Vietnam Personal Accounts


Tanks in Operation Liberty June 1966
By Kennith Whitehead
Operation Liberty (7-15 June 1966) found my section of tanks from 3rd Plt, A Co, 3rd Tk Bn (A-34 & A-35) attached to the 9th Marines. But the day in question is 18 June 1966. We were involved in a search and destroy operation several clicks west of hill 55 in 9th Marines' area of operation. We had been experiencing intermittent VC contact and taking a lot of sniper fire since crossing Liberty Bridge many days before, but this day was a morgues board of action and incident. I was by this time the gunner on A-34 (in my opinion) the most sought after position on a tank crew (if there is one). Our tank crew consisted of SSgt. Turby Thomas (TC), LCpl Gene Whitehead (gunner), PFC Holmes (Driver) and Sgt Kulick (Maintenance man/loader). The grunts were taking some casualties from mines and a well trained group of VC snipers and we had two corpsman and a few grunts that were the object of their keen marksmanship skills which was not a coincidence. These guys were deliberately targeting our on sight medical life support system. Nothing hits home and pisses off a Marine than to know that the enemy is targeting his corpsman.

After we medivac the wounded as a result of these VC snipers we got the word to move out. It was not long when we found our self directly on top of (25 to 30 meters) a large VC unit. I was searching and traversing the turret in order to find a clear target to unload a canister round when SSgt Thomas (Turby) yelled, "gooks 12:00!" I swung the turret around and all I could see were VC running frantically around firing weapons. Without an order to fire, the main gun recoiled and approx 1300 30 Cal. pellets were on their way to the VC location. Without waiting and while Truby (SSgt Thomas) was firing the copula mounted 50 cal. machine gun at the same time giving his fire commands to me and telling the loader to insert another canister. By this time I began to distinguish more clear VC targets. These guys were will prepare, well armed and it was obvious that we had driven directly into an ambush.

There were so many close VC that their movement was not hard to detect. I felt that I couldn't fire fast enough to cover the threat. I heard SSgt McCormick (Jerry) over the radio yelling several times "Scratch my back the are gooks all over me!" As I was swung the turret in his direction which was to our right front I could clearly see a few gooks take a bursts from Jerry's Copula mounted 50 Cal. machine gun. It downed one VC and took off the left arm of another gook turning him around and put him to the ground, but to my amazement and disbelief this guy gets up and starts running down a trench with my tracers pouring into his nap sack. As A-35 came into my view I could see why Jerry's call's were filled with total anxiety, there were several VC attempting to lay charges on top of his tank without a command I sprayed A-35 with 4 to 5 healthy burst of coax (30 Cal.) machine gun. About this time I am thinking this is why I came to Vietnam, this is what it is all about. I felt we had the upper hand in this fire fight that was supposed to be an ambush, and the source of our demise. Being young and dumb, I was thinking one dimensional and blindly. We were barely staying afloat and Jerry and Trudy knew it.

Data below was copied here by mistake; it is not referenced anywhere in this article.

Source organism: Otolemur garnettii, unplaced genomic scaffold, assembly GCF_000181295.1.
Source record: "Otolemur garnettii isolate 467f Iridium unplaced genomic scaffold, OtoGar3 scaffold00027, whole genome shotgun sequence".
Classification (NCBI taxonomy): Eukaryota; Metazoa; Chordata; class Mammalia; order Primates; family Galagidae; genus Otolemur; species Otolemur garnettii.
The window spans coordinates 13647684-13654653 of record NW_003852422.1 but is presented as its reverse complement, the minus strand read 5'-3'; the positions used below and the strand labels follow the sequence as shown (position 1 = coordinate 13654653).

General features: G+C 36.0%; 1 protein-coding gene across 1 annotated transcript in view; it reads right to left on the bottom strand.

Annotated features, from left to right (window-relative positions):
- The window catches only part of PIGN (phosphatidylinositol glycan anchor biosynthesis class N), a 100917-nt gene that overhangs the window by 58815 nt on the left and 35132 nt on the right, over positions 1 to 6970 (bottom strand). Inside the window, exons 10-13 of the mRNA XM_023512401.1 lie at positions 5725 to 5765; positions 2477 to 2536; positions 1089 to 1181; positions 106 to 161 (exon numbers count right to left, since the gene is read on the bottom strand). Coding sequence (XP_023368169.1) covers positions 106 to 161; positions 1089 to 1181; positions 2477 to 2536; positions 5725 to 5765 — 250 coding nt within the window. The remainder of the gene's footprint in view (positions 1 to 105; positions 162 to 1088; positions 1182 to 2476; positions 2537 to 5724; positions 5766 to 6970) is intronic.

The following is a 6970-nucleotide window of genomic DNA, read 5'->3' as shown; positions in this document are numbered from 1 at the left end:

As I was directing my attention back to my sector of responsibility I saw some VC attempting to fire a RPG at us and Trudy must have seen the same picture because by the time he said "RPG" I had let the canister round go and when the smoke cleared I was already focusing back on the same area with the infinitive sight pressing the red triggers and the gunners controls sweeping the VC trench line with 30 cal.. At some point in time I began to think there are more of these gooks than we can kill, "where the hell are the grunts"?

I was hearing explosions on and near our tank, then Jerry (TC A-35) came over the radio and said" Hey, let’s get the hell out of here. There are too many gooks here!" I began to wonder if there was something going on that I didn't comprehend. I said to Turby, "we got them were we want them (that was a very stupid observation on my part) we can't leave now!” Jerry was adamant about leaving, and about this time Trudy calls back to 9th Marines Company CO to asking where they were, and that we need their support. It turns out that the grunts had stop again due to more Marine's getting wounded and in the confusion had forgot to inform their tank section to stop. We were two tanks several hundred meters ahead of the grunts and being surrounded by at least a company size VC unit.

Sgt Kulick, not being an experienced loader was doing a great job keeping the 30 Cal. firing and the main gun fed with rounds. I can remember asking for another canister and he throw in a WP, but anything down range at this point severed the purpose. About this Time I heard what could only be described as someone hitting the side of the turret with a sledge hammer. There was no explosion however. I thought that was awful strange at that time. I continued to put canister and 30 cal. along the tree line and trenches seeing many VC taking hits, but continuing to fire back at us until they received additional bursts of 50 and 30 Cal.